Long Island University’s radio station WCWP, may have something to celebrate come December. Announced late Tuesday, their once affiliated station, WLIU-88.3 may be no more, due to an $850,000 purchase of the license and broadcasting equipment.
Long Island University has owned the license to, and operated, a radio station out in South Hampton for 20 years. This station, 88.3 WLIU, the only NPR based radio station in New York (all others are based in Connecticut) was put up for sale by LIU in 2009.
After many delays and negotiations, a local based East End company called Peconic Public Broadcasting (PPB), has finally come up with the means to buy the broadcast license of WLIU-FM, and is becoming the newest radio station on Long Island. PPB, which was formed by employees of the radio station and a small group of supporters, won the right to purchase the licenses and equipment with a closed bid of more than $800,000 last October. Many of these employees worked without pay for a few weeks in January in order to help Peconic come up with this money.
The deal was initially supposed to be completed by the end of June. However, with the help of U.S. Representative Tim Bishop, PPB secured an additional month to come up with the money. With the deadline that was supposed to be met by WLIU station manager and PPB founder Wally Smith approaching, Mr. Smith was forced to tell LIU he did not have the sufficient funds to purchase the station. That is when West Hampton resident Len Conway, who put together a fundraising effort to save the Westhampton Performing Arts Center years ago, came into play. With Mr. Conway’s help, the rest of the funds were available, and PPB made payments of $213,00 to LIU.
The final step was to have The Federal Communications Commission (FCC) approve the transfer of the broadcast license for WLIU-88.3 FM from Long Island University to PPB, clearing the way for a closed deal.
On October 16th, the FCC approved the purchase, pushing the deal into the final stages. “This is an exciting moment and very satisfying achievement,” said Mr. Smith in a statement late Tuesday, to 27East.com, a website related to South Hampton press. “We are so grateful to everyone who worked on this, contributing and supporting our efforts.” Mr. Smith however, never returned any calls from the Pioneer to personally comment on the matter.
The final step in the process of the license purchase would include something called “public notice period and comment.” This means that the public can comment on the purchase being made of their local radio station, and whether they find it to be a negative or positive change. If any resident feels PPB is going to have a negative impact, the commissioner will reconsider the deal, and WLIU will stay operated by LIU.
As of right now, there is $637,000 in an escro account. This money came from donations: mainly from Bridgehampton National Bank, private sources, and one unknown source. “It’s like buying a house” said Dan Cox, the station manager of WCWP. “When the FCC sends the final notice of closing the school will get that money.”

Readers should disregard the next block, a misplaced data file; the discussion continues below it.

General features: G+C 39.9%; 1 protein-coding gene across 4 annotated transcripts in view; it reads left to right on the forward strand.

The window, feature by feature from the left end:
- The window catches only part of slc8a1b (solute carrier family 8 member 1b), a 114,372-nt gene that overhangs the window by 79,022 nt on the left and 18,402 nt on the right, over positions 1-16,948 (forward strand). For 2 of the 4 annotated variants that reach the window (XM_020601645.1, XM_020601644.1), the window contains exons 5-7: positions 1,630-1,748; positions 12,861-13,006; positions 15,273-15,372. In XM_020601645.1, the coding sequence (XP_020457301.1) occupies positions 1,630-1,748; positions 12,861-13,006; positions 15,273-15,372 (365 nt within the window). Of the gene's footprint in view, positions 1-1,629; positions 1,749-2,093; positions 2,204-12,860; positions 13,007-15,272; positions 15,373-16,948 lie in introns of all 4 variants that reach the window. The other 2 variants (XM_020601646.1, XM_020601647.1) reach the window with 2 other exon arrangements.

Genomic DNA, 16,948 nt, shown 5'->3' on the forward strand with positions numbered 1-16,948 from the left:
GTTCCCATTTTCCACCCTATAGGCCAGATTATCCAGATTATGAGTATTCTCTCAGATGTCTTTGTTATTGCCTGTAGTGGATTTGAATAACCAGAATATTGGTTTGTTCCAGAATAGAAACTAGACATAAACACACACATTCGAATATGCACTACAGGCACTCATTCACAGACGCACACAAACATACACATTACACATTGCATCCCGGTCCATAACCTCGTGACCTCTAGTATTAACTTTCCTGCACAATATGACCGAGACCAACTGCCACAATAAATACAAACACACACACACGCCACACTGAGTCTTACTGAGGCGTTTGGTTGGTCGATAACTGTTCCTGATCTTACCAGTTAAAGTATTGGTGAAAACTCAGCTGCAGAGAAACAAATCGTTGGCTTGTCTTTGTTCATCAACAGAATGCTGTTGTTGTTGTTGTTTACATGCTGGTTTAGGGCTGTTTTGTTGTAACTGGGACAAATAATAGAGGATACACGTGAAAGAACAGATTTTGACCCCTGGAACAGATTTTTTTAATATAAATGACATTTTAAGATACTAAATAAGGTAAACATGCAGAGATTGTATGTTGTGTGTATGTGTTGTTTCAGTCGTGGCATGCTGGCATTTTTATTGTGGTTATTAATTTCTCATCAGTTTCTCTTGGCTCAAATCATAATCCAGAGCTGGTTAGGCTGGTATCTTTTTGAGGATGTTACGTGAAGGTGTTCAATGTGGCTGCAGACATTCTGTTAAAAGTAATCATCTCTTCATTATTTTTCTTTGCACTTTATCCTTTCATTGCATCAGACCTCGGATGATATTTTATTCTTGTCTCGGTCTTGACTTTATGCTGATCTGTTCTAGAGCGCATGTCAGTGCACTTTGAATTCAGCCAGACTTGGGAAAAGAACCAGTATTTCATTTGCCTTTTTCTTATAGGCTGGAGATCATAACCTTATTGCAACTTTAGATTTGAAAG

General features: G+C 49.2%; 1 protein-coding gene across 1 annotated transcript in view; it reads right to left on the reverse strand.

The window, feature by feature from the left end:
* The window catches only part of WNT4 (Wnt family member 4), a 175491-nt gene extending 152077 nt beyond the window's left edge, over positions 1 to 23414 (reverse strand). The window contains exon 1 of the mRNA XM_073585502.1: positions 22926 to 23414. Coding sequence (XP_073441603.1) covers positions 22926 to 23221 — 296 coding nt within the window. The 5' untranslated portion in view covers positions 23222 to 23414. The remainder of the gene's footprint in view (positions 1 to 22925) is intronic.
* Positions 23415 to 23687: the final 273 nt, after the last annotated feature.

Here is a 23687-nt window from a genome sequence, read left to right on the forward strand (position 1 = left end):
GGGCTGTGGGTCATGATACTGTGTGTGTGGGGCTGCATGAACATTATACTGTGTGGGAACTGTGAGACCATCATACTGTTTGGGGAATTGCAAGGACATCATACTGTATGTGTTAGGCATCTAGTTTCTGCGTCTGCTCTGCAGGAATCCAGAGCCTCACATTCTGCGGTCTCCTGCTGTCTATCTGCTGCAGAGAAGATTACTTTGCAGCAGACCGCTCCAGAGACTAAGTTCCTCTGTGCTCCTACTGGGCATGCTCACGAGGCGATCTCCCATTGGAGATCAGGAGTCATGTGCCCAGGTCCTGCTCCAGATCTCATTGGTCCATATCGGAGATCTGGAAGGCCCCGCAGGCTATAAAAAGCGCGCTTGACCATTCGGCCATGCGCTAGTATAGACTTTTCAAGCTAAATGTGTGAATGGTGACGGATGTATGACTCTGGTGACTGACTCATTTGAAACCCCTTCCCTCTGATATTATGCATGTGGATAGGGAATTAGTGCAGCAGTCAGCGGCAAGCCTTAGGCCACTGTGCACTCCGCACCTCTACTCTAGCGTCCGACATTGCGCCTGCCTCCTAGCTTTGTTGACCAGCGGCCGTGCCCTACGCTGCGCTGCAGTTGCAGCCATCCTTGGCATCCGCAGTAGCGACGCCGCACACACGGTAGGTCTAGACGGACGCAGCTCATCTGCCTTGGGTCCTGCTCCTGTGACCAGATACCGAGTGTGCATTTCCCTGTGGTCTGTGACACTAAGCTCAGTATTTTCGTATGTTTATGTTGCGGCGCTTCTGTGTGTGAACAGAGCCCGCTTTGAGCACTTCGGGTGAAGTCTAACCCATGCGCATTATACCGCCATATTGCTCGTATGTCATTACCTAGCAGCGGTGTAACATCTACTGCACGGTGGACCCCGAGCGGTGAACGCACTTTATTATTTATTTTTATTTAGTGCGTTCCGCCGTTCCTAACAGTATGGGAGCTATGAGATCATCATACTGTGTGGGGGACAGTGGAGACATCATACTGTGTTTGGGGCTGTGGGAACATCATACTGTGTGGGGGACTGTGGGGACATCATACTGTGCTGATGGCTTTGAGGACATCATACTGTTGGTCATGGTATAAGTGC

Long Island University students and staff at WCWP, have their own thoughts on what they know of the buying and selling of WLIU. “We just want some of the money” said senior Max Caster, the Sports Director of WCWP. If WLIU is sold, that money in the escro account will go to Long Island University as a whole, and distribution amongst the affiliated branches and departments will be known. “I just hope from the sale, WCWP will benefi,t” said Media Arts adjunct professor, Maura Bernard.
Some students however are hoping that at least half of that escro will go to WCWP, which, although is getting an upgrade as far as the building goes, hasn’t seen upgrades in equipment in 20 years. Christina Kay, the Program Director, feels very strongly about the whole situation. “We need that escro money to fix up WCWP. We are supposed to help people get into the radio field and we have old equipment. We need at least half of the money to do the upgrading.” Kay continued to say, “I don’t think they can say this because they are staff, but I think they want it sold because it was becoming stressful to go all the way out to South Hampton all the time.”
Elena Dimarco, the News Director of WCWP took a more emotional approach to what she thinks about PPB buying WLIU. “I didn’t like seeing my professors stressed out, so I assumed it was a good idea.” This change of hands, which is due to be final sometime in December, wont effect Dimarco a senior who is in her last semester. However, she did have this to say, “I love this place, I would love to see it get more money and resources for the students who are continuing their education here.”
Currently, Long Island Universities Board of Trustees still own the licenses to both WLIU and WCWP. “Public Peconic Broadcasting will own WLIU,” said Cox. As for now, the public notice and comment period is over, so it is unsure to say whether the deal and the money is a definite.